HTTP Content Negotiation

Assignment 1 — Web Architecture Fall 2008

Assigned: Thursday, September 11th, 2008
Due: Tuesday, September 23rd, 2008


This assignment looks at how to configure a Web server to support HTTP content negotiation based on language information.


  1. Firefox Live HTTP Headers
  2. HTTP Request Header Viewer
  3. HTTP Response Header Viewer
  4. Apache Content Negotiation (Multiviews)
  5. Apache .htaccess Files


We are going to be playing around with the Apache Web server and will use the installation already run by the iSchool. You are welcome to use your own installation, but we can not support you with the details about how your personal computer is configured. With a wide range of backgrounds in this class, it is difficult to tailor the difficulty level of the assignments. If you have troubles figuring out some of the basic mechanics of how to make things work or set up the environment, just get in touch.

You will need an iSchool computer account – if you are not an iSchool student, please visit the iSchool account request form and enter Erik Wilde as your sponsor. Once you have an account, see the iSchool intranet computing page for complete computing set up info. The part most relevant to this assignment is the part talking about the setup of your personal Web space.

This assignment deals with maybe the most basic Web-based service next to pure file retrieval: HTTP content negotiation. By configuring a Web server appropriately, users can be served with documents that match their language preference. This is much better than the usual please choose your language way of having the user answer this question for each Web site they are visiting.

The following steps are intended to encourage exploring the services implemented by a Web server. Apache is a highly configurable piece of software, and we will only look at a part of one of the many functions it provides. When completing the following steps, read a bit more of the documentation than you absolutely need and explore some more of Apache's features!

  1. HTTP Headers: Explore what your browsers sends as HTTP request headers and what you get from your favorite Web site as HTTP response headers (Firefox LiveHTTPHeaders is an excellent tool for this). Try to understand all HTTP Headers in both types of messages, and change your browser's configuration in a way which changes the HTTP request headers it is sending. This is most easily done by changing you language preference, which also sets you up for the following steps.
  2. Setting up Content Negotiation: We use Apache's content negotiation to let the server choose the best representation of a Web page, based on the language preference sent by the browser in the Accept-Language header. This involves two things: (a) set up content negotiation using Apaches Multiviews feature, which you have to request explicitly in an .htaccess file in your Web space's directory; after doing this, (b) rename your two favorite language files (e.g., english and german) appropriately so that the Multiviews feature works. For this second step, you need to find out the magic way of how files need to be named for Apache, which involves using file extensions... After renaming the files, you're finished, your browser's language preference now actually selects the home page in your preferred language!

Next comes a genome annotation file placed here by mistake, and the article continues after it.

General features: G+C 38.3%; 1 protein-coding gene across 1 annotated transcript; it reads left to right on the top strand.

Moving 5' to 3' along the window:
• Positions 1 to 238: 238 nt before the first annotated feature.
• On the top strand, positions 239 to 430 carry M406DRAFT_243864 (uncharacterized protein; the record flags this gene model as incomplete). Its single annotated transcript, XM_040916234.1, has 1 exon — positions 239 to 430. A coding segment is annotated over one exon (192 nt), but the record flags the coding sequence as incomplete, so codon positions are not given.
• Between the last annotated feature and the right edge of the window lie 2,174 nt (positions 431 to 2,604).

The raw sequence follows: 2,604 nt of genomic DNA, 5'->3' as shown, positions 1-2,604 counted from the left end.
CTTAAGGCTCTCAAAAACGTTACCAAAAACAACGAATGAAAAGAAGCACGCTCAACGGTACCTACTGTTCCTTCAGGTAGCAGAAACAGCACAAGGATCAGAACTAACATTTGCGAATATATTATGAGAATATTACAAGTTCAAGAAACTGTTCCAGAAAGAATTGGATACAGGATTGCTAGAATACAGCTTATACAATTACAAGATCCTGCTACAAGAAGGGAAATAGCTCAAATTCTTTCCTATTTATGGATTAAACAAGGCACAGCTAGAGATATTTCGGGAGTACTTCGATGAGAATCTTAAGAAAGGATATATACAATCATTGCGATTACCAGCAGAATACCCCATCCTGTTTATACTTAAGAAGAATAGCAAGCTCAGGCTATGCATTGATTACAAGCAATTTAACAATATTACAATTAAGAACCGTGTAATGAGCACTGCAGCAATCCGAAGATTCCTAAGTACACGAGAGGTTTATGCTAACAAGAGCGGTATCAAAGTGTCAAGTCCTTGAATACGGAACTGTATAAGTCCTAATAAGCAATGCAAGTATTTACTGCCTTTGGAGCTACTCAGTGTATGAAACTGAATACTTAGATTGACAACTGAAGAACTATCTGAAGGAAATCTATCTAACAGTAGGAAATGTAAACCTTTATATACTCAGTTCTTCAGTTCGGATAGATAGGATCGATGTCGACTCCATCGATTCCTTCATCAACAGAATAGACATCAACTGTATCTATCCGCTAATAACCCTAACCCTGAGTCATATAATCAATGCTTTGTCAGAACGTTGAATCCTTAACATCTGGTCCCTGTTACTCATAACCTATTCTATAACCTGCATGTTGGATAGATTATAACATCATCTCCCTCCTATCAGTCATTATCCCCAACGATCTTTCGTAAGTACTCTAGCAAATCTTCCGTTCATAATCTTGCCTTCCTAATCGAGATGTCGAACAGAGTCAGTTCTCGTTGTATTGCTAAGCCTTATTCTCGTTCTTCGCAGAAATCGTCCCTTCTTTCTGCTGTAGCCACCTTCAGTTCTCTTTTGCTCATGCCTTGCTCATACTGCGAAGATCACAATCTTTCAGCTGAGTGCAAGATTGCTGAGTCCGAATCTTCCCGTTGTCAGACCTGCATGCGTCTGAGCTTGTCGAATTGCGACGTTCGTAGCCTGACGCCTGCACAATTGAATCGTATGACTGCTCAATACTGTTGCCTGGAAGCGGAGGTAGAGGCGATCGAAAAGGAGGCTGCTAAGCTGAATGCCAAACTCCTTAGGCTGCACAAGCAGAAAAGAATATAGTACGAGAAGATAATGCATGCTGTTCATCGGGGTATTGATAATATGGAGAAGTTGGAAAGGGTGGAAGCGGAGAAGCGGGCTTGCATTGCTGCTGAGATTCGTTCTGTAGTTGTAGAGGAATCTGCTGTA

3. Fallback: But what happens if a user requests a language which is not provided by the server? To find out, rename both your language-specific files to really obscure languages (such as italian and french) not requested by your browser (or do it the other way around: change your browser's language preference to a language other than the ones you are providing). Using the configuration used so far, the browser now returns the language with the language code which comes first in the alphabet. This is not really useful! Take care of this by defining reasonable LanguagePriority values for your example in your .htaccess file.
  4. No Default: Language priorities have two purposes: resolving a tie when two languages could be served, and selecting a language when no requested language can be served. Now let us assume you don't want to force your preferred language to someone requesting something you don't have available. Add ForceLanguagePriority Prefer to your .htaccess. What happens? Does this look user-friendly?

Come up with some suggestions how you would design a multi-lingual Web site which (a) uses server-side content negotiation, (b) resolves ambiguities in case a user requests more than one provided language, and (c) does not force users to see a language they haven't selected (or does so only in a friendly way). (a) and (b) are simply repetitions, for (c) i would like to see something more creative than let them see Apache's Not Acceptable page.

The deliverables for this assignment is a URI to a working Web site that does content negotiation and a plain text version of the .htaccess file. If you solved this assignment locally on your computer, please send a zip of the complete directory contents and a plain text version of the .htaccess file or the relevant part of the httpd.conf, if you modified the server configuration itself

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